In Graphic Detail: Using Graphic Novels in the Classroom
by David Booth & Kathleen Gould Lundy
Rubicon Publishing, 2007
$34.95, 120 pp, colour illustrations, glossary, index, adult
With the increasing number of graphic novels available and their obvious appeal to students (see review of Ramp Rats, page 21), come questions about their educational merit, suitability for use in schools and how to use this relatively new genre in the classroom. The answers lie in this resource, authored by authorities in the field of literacy, which debunks myths regarding graphic novels and offers information to help teachers use them effectively. The authors begin by defining graphic novels and explaining how they differ from comics. They go on to outline key features of graphic novels and how these books can be used to increase literacy and teach content in other subject areas. Practical strategies for supporting special needs students, for independent and group reading and readers theatre, and for responding to the novels are illustrated by examples of this genre. Any teacher interested in engaging their students in a new reading experience will find convincing arguments for the use of graphic novels and lots of help in getting started within this resource.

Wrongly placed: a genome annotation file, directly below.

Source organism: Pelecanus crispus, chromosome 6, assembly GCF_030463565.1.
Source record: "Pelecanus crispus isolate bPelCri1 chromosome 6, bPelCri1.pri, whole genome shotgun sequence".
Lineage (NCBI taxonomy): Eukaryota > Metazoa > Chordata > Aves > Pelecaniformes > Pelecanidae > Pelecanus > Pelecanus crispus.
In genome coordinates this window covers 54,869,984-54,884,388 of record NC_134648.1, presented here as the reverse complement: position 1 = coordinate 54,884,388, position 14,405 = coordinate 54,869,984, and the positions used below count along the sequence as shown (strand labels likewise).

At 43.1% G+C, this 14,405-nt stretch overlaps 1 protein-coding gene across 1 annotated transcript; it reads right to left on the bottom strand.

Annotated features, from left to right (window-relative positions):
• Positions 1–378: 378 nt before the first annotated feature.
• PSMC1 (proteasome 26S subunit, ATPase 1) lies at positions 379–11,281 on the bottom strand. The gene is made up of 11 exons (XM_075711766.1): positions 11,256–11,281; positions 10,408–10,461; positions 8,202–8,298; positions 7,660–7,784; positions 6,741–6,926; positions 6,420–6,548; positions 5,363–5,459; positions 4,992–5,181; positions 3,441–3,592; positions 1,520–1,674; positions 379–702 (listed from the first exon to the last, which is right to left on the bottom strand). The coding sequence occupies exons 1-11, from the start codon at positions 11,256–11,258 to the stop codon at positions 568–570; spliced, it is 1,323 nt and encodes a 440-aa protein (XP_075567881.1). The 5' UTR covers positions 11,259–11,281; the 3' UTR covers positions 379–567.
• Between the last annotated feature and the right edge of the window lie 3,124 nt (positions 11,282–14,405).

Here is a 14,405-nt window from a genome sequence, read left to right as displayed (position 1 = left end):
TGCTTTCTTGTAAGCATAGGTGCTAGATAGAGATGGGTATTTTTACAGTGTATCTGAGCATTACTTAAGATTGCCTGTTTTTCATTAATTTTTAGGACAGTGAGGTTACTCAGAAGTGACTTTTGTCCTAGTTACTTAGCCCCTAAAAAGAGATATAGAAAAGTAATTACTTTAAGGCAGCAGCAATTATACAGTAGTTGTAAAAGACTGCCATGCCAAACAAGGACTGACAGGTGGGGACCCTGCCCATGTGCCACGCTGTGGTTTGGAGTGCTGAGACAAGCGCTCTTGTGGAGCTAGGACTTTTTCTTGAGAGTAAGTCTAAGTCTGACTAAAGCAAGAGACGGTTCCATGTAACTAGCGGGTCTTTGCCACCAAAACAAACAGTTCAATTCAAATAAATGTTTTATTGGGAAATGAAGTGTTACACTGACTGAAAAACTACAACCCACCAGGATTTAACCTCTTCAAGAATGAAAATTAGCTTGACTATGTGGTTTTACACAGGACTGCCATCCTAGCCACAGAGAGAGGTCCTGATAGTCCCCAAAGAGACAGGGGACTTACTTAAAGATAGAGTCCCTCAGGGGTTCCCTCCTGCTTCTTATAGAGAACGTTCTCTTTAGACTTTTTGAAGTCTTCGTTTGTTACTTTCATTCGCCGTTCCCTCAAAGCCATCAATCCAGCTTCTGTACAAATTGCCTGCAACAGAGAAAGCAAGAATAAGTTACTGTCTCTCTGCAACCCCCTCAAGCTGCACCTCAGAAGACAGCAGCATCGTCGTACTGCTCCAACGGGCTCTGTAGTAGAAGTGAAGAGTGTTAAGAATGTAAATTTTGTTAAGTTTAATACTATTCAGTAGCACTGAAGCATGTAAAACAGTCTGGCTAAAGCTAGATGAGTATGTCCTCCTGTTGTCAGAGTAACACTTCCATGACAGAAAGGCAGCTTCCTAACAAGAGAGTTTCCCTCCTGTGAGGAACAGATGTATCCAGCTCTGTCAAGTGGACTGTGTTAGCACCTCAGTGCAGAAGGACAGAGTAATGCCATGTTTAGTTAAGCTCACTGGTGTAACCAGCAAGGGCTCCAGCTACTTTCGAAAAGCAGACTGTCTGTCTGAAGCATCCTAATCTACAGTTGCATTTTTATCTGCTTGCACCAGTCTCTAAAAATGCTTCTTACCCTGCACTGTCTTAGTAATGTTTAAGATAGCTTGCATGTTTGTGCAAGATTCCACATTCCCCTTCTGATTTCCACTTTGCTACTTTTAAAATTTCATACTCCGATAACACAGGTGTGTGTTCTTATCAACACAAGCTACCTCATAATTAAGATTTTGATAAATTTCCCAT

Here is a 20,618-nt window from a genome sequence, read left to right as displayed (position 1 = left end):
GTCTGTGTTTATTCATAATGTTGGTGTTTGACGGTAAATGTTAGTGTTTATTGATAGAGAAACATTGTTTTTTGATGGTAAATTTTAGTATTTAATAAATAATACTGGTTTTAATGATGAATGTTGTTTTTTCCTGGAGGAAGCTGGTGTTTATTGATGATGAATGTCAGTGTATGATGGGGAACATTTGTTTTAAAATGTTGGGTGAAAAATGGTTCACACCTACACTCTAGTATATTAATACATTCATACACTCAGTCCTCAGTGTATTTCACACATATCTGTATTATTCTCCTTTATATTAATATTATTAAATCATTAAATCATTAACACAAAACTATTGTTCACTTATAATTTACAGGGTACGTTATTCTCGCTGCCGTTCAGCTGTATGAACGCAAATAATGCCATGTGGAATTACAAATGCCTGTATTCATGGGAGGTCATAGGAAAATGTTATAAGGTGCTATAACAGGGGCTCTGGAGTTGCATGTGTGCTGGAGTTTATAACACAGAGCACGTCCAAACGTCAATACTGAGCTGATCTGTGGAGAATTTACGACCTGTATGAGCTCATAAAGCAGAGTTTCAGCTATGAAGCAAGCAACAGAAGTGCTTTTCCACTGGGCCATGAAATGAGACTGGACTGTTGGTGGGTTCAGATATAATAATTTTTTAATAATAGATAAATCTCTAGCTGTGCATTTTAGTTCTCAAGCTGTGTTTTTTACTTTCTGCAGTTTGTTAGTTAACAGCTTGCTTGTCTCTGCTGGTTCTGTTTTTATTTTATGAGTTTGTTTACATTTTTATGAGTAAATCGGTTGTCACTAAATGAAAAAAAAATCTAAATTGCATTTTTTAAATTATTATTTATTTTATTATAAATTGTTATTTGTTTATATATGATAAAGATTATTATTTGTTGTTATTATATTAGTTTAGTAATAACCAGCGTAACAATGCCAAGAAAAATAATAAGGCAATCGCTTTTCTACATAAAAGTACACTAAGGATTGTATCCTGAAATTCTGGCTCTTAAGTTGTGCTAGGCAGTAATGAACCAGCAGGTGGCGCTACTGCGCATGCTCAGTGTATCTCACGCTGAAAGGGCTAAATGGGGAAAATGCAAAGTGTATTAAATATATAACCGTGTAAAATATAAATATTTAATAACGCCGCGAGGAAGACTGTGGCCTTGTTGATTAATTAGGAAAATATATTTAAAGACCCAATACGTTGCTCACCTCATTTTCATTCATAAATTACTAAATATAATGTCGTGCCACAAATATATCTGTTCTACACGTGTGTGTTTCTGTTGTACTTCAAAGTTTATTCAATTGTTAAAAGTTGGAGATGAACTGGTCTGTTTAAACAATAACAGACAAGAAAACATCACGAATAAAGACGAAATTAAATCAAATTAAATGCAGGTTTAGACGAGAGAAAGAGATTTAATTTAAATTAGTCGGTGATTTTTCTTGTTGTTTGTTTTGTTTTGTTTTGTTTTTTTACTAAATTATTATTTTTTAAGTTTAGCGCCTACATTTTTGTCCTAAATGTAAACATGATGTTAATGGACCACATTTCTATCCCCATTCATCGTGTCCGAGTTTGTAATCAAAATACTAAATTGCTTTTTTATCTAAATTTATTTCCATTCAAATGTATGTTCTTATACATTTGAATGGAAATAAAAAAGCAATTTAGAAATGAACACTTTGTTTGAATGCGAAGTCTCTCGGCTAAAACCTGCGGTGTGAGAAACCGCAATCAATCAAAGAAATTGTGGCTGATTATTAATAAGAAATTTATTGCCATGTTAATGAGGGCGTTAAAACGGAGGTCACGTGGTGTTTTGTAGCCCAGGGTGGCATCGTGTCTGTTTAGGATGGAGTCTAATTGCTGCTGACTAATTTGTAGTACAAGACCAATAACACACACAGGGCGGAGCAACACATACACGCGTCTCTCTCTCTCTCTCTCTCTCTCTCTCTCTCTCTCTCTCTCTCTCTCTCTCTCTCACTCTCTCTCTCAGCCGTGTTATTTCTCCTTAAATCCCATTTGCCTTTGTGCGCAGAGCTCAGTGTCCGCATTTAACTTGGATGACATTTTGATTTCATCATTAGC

This review is from Canadian Teacher Magazine’s January 2009 issue.